Although I do not report my own sales, I appreciate when other investors and companies share their sales. Some of the benefits I get out of seeing other people’s sales include the following insight:
- Types of domain names that are selling
- Who is buying domain names
- Where domain names are selling (venues/landers)
- Pricing strategy
- Keywords that are selling and the value of comparable domain names
When I see sales posts on social media (Twitter, LinkedIn, and Facebook) and sales threads on forums, I also see other investors enthusiastically replying to these threads. Of course it’s cool to congratulate sellers, especially when it comes to exceptional domain name sales, but people also need to realize they shouldn’t look at individual one-off sales as an indicator of success. This applies not only for the sellers but for the market in general.
If I report that I sold a domain name for $4,599 that I bought for $2,000, with a profit of $2,000 after commissions, that sounds pretty solid. If I am spending $10,000/month on acquisitions and that is the only sale I made in 3 months, that would be a pretty terrible result. While people are patting me on the back for a nice ROI, the truth is that I could be barely surviving. Without sharing all of the details, it is impossible to gauge success.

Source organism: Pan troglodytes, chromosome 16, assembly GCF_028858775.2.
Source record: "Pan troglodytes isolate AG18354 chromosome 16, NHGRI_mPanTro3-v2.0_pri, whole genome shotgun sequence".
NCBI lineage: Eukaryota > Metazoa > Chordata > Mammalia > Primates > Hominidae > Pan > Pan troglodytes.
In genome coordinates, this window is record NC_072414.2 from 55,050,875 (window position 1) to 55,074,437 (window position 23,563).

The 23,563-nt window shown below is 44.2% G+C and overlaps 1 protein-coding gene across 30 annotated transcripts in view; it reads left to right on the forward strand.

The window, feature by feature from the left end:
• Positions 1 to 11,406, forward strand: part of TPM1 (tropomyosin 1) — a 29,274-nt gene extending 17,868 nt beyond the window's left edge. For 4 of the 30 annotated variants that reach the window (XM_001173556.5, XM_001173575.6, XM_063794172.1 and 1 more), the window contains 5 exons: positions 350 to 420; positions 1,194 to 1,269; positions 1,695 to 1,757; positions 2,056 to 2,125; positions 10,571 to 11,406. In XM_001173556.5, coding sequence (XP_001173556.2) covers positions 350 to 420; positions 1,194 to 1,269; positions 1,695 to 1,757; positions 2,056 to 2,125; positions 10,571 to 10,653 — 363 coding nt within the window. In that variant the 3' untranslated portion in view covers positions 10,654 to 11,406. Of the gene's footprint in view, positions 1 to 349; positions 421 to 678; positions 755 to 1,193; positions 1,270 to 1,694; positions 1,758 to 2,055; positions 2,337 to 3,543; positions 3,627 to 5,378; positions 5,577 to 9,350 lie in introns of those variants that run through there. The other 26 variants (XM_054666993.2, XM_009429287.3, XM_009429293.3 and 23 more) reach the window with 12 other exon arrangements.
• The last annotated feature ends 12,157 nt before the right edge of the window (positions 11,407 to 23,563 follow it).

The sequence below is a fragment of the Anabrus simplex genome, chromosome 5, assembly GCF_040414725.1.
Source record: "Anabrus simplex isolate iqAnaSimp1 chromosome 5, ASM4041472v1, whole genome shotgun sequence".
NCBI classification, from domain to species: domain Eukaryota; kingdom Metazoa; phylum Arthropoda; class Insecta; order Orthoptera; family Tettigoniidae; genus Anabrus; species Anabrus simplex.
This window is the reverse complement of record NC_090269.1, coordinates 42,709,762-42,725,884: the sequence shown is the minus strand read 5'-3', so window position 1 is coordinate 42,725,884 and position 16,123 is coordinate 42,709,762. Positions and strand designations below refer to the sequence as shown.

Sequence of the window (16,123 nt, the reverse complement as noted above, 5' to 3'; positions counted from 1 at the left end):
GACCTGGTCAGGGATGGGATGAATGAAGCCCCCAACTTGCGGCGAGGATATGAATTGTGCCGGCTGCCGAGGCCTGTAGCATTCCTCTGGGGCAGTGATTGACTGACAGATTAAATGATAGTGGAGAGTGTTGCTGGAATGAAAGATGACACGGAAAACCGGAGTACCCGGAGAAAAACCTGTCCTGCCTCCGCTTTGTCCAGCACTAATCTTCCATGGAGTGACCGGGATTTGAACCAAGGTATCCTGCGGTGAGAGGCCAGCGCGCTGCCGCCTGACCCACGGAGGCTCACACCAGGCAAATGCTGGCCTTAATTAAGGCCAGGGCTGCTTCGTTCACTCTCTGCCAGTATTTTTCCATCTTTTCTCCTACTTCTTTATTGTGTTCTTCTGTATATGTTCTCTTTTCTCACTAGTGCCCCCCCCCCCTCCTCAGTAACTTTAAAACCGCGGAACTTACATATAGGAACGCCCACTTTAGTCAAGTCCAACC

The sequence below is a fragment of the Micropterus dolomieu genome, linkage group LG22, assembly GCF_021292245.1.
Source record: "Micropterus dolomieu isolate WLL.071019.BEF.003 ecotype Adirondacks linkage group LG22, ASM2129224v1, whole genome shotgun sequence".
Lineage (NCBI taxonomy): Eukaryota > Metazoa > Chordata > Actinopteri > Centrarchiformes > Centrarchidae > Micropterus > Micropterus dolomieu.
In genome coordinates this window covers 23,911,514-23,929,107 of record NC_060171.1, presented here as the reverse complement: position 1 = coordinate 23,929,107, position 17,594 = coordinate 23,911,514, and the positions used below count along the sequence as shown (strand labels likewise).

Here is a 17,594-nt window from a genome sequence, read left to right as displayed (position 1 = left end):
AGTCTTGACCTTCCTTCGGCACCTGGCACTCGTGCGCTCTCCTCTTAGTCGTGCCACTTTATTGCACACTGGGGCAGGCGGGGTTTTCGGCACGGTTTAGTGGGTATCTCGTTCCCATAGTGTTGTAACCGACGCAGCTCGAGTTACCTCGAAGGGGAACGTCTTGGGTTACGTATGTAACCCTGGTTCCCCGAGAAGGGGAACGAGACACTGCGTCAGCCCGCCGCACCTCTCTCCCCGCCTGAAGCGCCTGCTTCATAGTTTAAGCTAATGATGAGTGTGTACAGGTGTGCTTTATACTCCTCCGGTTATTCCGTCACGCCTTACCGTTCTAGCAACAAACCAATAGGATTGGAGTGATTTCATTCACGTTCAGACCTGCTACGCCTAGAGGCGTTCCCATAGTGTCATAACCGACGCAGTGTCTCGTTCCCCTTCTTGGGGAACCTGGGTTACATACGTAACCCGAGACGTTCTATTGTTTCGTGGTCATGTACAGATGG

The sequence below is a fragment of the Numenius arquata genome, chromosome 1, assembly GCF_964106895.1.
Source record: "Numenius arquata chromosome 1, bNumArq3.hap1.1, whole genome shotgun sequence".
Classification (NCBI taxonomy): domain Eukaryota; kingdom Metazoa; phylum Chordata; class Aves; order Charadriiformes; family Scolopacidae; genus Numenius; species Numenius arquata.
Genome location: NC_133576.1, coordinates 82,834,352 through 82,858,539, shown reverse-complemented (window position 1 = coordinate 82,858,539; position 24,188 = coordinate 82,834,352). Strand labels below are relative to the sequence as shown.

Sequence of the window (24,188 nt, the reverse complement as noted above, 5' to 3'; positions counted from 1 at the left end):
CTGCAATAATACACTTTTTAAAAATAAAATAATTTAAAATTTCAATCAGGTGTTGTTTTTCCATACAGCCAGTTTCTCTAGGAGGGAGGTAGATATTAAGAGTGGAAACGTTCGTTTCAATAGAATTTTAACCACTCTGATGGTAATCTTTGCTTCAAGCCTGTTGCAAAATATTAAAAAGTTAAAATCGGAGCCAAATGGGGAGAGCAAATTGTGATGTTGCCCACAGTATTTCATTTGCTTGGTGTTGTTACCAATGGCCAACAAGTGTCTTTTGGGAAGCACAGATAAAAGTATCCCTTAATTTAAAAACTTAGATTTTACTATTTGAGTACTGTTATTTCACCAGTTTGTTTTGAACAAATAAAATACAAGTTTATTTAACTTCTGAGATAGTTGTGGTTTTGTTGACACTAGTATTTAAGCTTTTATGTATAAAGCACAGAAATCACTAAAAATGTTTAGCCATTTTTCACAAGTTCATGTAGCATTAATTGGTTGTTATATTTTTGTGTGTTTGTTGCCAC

Everybody has different reasons for sharing sales information. Some might want to have their sales data public because the comparable sales will be helpful for their other domain names. Some people might want the pats on the back or acclaim/recognition a nice sale can bring. Some people might just want to help their fellow domain investors make money.
Regardless of why people share their sales information, others who read it should realize there is more that is unshared. I appreciate it when people share their sales information, but I realize that deal data is only the tip of the iceberg, and I can’t read into a person or company’s success based on the limited amount of data that is shared.